Don't cancel your vacation, but if things seem odd, then skip the swimming and head over to Seaside (filmed the Truman Show there). Seaside isn't far, and it has lots to do besides the beach. Apalchicola is a neat little town too, but it becomes boring after a day or so.

U2U me if you want any suggestions, or if you decide to visit Tallahassee while here.



posted on Aug, 17 2010 @ 10:03 PM
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What an impressive and important post!!!!

Thread title doesn't sell it.

This thread hopefully will make it to the top.

Nice job showing us first hand, the disaster that is starting to be forgotten.



posted on Aug, 17 2010 @ 10:11 PM
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Thank you so much for sharing this! I've been looking forward to seeing your videos since you mentioned them on another thread. It's sad that the beaches are so icky. The whole situation is just saddening.

It's refreshing to see a first person view into what is going on down there. Thank you for giving us a glimpse.



posted on Aug, 17 2010 @ 10:12 PM
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Originally posted by Cloudsinthesky
Wow, that’s not what you would expect to see from beaches when 75% of the oil has been recovered..



Not that i think the oil is 'gone', but 75% of 200,000+ gallons still leaves 50,000 plus gallons on the beaches and marshes.



posted on Aug, 17 2010 @ 10:14 PM
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reply to post by justadood
 


Your math is wrong.......I will let you figure it out



posted on Aug, 17 2010 @ 10:14 PM
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Thank you so much for taking the time and effort to show us what really is happening in our waters.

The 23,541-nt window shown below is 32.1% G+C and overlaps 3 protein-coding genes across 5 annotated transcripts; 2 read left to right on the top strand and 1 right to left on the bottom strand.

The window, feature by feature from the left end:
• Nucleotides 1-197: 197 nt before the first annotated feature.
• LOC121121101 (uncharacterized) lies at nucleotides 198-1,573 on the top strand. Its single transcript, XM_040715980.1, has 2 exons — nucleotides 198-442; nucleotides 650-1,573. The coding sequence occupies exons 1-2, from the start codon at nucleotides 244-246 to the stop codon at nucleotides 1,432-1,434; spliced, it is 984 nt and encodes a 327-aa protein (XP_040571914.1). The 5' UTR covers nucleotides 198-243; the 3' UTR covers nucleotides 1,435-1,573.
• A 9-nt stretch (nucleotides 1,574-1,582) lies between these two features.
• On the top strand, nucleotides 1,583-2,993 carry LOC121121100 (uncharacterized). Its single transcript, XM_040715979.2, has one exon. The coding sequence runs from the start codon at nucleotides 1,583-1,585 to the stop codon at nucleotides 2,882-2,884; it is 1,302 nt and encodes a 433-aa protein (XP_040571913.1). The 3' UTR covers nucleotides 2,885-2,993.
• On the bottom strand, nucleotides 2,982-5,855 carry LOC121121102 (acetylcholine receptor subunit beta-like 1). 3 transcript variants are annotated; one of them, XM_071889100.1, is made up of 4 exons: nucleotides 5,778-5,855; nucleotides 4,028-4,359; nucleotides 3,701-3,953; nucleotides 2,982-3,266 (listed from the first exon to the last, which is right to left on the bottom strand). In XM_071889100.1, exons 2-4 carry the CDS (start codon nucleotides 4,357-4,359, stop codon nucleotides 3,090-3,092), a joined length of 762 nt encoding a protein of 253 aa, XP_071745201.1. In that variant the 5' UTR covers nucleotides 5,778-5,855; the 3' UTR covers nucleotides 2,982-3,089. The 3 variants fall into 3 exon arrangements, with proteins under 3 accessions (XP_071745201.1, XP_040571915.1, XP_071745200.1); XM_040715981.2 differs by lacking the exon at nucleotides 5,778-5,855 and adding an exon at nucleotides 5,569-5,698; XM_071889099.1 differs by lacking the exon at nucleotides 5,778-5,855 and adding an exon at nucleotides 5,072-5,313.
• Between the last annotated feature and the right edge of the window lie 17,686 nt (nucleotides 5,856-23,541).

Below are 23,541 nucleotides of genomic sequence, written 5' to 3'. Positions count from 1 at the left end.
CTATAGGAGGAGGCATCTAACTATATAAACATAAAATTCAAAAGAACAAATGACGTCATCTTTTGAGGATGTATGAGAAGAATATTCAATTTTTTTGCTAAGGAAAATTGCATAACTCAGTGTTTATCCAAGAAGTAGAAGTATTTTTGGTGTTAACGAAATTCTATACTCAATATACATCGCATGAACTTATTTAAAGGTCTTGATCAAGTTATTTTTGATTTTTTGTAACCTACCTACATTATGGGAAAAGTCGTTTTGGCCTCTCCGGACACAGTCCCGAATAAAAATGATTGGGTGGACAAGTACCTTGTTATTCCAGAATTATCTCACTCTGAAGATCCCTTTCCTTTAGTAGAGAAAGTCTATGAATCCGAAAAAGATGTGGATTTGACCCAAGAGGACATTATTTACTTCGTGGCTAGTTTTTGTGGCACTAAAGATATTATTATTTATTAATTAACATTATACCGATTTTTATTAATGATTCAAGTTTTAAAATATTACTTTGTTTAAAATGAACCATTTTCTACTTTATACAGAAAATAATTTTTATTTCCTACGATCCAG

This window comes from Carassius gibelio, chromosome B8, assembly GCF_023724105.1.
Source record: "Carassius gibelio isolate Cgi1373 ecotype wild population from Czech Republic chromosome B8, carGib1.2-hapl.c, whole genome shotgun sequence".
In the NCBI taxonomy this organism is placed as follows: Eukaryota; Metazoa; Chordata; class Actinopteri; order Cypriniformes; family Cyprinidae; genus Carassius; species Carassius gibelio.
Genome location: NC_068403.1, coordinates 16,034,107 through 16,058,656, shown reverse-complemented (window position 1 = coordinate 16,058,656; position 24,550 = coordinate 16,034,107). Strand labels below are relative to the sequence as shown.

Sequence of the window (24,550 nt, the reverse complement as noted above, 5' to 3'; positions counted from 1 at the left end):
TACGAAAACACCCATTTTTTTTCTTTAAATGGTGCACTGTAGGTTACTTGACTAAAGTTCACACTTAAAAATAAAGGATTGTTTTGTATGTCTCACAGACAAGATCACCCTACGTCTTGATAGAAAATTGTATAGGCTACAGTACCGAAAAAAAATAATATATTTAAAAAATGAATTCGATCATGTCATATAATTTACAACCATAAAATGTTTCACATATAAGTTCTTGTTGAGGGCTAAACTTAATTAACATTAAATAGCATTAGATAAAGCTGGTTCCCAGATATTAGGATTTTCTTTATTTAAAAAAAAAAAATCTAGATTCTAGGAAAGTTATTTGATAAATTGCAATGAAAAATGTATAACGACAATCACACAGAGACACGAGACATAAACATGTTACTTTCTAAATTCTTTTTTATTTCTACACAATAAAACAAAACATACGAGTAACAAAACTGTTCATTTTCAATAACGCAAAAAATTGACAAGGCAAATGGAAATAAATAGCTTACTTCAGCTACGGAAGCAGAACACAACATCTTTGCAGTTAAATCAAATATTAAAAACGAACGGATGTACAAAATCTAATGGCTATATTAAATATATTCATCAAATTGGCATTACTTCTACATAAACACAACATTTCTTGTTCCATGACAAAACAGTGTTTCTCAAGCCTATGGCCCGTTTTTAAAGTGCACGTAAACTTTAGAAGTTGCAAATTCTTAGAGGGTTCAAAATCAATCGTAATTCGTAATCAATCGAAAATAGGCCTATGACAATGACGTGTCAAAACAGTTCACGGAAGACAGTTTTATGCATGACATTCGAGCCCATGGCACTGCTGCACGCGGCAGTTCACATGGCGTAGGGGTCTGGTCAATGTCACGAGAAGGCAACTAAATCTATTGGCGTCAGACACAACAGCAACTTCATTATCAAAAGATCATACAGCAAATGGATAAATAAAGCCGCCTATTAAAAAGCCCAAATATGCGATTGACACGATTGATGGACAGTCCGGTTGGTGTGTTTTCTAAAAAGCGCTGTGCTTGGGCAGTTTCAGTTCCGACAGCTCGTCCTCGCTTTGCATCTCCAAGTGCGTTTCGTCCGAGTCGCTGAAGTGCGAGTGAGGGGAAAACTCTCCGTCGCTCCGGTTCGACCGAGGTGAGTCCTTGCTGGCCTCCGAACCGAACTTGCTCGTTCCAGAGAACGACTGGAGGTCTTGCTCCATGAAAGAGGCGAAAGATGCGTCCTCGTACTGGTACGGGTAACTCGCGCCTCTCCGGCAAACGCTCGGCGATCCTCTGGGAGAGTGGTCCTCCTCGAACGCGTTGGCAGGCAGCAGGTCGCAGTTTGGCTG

My heart is broken once again and tears are falling on my cheeks.

Isn't it enough for the war machine to take our young men and women and allow their lives to be destroyed?

Now the evil greed of man is attacking the very essence of life. And I fear it will get much worse before it gets better.

We have no choice but to find alternative energy as speedily as possible.

May God help us all.



posted on Aug, 17 2010 @ 10:17 PM
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reply to post by getreadyalready
 

Thanks for the suggestions, and I will. We'll probably go anyway, just to help support the economy in our small way. Didn't mean to sound selfish either...this is far more upsetting for those who live there and rely on the gulf for their livelihood. And the health aspects are simply too horrible to think about...for humans as well as the wild life. Truly sad. Again, great job in bringing this forward.



posted on Aug, 17 2010 @ 10:17 PM
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Originally posted by Cloudsinthesky
reply to post by justadood
 


Your math is wrong.......I will let you figure it out


Nope.

Wanna try again?

25 percent of 200 is 50.

feel free to use a calculator.

And, again, I'm not saying I believe its gone.

So, care to comment on how the 'official' statement that 75-80% of the oil is dispersed into the sea means that there is none on the beaches and in the marshes?

[edit on 17-8-2010 by justadood]



posted on Aug, 17 2010 @ 10:19 PM
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reply to post by justadood
 


Your math is still wrong.........research what 75% represents